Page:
By Professor Herb Ramy
Director, Academic Support Program, Suffolk University Law School

You will be nervous when the examination proctor says “begin,” so the worst thing you can do is to start writing out your answer immediately.  Instead, consider writing out your skeletal outline when the proctors says you may start.  A skeletal outline is merely an organized list of principles and issues, created by you, which relates to a given area of the law.  Think about the outline you have been creating all semester, but now reduce it down to a page or two – this is your skeletal outline.  Writing out this list will give you a few moments to compose your thoughts before digging into the exam.

This outline then becomes an organized checklist of concepts addressed during the semester, and it is a simple but effective way of avoiding basic mistakes.  For example, the skeletal outline should list concepts in a way that suggests how they are related to each other.  Consulting this outline will help ensure that you address both the issues you identified immediately and related concepts that may not have been quite so apparent at first blush.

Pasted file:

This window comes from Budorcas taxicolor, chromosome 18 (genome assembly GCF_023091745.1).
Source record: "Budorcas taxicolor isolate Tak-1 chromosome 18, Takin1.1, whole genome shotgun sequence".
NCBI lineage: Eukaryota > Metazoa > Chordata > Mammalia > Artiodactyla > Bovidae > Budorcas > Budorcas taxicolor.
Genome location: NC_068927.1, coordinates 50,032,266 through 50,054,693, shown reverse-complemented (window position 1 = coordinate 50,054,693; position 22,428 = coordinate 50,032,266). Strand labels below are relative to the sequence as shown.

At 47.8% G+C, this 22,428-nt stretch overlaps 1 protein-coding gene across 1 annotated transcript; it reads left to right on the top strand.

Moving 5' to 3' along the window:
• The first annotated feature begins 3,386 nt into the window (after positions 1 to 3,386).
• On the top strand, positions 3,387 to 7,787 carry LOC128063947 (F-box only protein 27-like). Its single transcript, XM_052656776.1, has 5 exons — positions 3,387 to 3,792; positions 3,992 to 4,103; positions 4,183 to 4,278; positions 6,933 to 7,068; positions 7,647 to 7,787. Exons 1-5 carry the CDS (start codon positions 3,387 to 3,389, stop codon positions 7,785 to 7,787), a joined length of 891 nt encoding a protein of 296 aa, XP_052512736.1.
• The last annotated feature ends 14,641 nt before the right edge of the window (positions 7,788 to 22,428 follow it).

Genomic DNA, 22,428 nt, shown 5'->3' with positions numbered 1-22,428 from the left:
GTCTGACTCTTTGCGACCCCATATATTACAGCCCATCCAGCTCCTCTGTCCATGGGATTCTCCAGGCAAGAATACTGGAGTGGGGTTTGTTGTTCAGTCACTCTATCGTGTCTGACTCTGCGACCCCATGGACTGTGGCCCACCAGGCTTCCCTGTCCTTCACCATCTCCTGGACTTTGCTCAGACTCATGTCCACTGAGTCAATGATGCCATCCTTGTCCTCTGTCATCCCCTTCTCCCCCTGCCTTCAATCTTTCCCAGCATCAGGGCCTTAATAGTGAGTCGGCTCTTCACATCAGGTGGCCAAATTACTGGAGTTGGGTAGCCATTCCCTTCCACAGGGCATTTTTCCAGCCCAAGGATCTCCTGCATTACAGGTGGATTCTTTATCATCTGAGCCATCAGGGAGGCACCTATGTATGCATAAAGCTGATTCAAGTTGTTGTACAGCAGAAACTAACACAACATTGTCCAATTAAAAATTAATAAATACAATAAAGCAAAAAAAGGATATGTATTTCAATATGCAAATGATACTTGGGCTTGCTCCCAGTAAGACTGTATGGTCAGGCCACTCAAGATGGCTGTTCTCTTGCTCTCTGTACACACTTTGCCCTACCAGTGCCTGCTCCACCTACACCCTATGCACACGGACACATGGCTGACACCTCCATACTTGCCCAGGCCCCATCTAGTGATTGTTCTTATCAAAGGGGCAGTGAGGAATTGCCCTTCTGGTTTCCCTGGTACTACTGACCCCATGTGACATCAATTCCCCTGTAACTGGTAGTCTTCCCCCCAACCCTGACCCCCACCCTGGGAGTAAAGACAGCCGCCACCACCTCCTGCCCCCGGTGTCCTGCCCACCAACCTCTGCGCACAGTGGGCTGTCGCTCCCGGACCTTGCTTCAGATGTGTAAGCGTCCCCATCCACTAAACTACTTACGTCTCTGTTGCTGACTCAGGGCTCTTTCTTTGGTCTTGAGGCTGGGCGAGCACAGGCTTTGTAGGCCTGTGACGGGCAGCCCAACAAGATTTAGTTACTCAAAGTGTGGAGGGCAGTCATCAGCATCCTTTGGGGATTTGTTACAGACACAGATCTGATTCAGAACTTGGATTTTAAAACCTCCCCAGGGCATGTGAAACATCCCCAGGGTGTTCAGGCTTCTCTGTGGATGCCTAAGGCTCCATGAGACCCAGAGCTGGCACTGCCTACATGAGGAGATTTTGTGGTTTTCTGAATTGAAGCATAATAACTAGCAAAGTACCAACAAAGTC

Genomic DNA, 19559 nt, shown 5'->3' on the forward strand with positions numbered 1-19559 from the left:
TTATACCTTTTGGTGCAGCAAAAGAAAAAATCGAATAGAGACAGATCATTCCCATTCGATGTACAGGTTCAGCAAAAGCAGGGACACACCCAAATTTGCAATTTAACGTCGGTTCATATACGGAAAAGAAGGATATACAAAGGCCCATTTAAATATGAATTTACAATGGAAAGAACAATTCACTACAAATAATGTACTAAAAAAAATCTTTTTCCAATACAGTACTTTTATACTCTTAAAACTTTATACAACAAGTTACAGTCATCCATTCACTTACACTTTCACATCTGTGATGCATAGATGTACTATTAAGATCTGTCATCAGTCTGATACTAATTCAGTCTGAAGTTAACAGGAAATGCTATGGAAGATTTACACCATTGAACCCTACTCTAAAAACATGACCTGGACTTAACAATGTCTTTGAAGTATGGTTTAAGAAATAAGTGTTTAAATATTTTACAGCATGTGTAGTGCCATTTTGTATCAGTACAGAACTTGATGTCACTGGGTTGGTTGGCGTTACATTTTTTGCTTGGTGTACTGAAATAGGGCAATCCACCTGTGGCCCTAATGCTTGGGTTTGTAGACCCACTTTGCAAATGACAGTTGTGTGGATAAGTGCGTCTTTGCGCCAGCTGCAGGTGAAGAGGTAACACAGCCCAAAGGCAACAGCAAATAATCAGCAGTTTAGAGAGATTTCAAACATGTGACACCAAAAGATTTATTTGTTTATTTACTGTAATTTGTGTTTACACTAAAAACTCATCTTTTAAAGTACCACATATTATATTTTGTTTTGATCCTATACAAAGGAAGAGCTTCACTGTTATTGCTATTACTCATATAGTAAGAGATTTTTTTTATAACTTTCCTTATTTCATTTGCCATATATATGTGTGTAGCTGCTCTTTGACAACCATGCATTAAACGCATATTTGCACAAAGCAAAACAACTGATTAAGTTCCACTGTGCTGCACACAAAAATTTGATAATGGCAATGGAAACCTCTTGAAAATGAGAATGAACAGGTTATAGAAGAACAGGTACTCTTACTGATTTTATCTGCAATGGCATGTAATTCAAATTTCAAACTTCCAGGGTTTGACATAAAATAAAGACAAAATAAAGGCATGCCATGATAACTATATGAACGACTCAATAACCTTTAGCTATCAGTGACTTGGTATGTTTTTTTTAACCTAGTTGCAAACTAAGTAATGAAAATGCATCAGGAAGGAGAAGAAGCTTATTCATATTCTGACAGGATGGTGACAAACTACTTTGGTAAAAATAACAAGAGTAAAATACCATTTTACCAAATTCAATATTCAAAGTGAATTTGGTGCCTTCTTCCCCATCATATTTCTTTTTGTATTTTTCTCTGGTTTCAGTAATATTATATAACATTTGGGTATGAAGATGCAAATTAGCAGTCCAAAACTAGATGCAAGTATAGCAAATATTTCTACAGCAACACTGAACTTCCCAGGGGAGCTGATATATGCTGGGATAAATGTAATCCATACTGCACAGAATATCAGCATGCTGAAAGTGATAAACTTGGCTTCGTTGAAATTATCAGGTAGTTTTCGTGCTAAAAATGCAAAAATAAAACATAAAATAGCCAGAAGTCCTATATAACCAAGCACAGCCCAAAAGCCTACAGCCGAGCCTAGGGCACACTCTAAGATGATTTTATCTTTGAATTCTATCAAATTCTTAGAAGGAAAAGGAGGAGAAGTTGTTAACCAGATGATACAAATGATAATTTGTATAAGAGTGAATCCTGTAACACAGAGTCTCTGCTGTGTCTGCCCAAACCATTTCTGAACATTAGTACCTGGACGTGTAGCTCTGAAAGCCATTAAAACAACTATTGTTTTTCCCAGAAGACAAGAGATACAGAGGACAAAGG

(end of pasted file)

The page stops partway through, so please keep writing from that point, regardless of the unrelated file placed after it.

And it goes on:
The skeletal outline also operates as reminder to look for all the concepts you covered during class.  Let’s assume, for example, that you covered the Statute of Frauds over the course of a few class sessions in contracts, but you did not see this as an issue on your examination.  A quick look at the skeletal outline will remind to go back and review the examination question with a specific eye towards the Statute of Frauds.  I am not implying that you create issues that are not actually present in your examination question. It’s certainly possible that your professors will choose not to test you on concepts they spend a few days covering in class – just be sure that this is the case before moving on to the next question on your exam.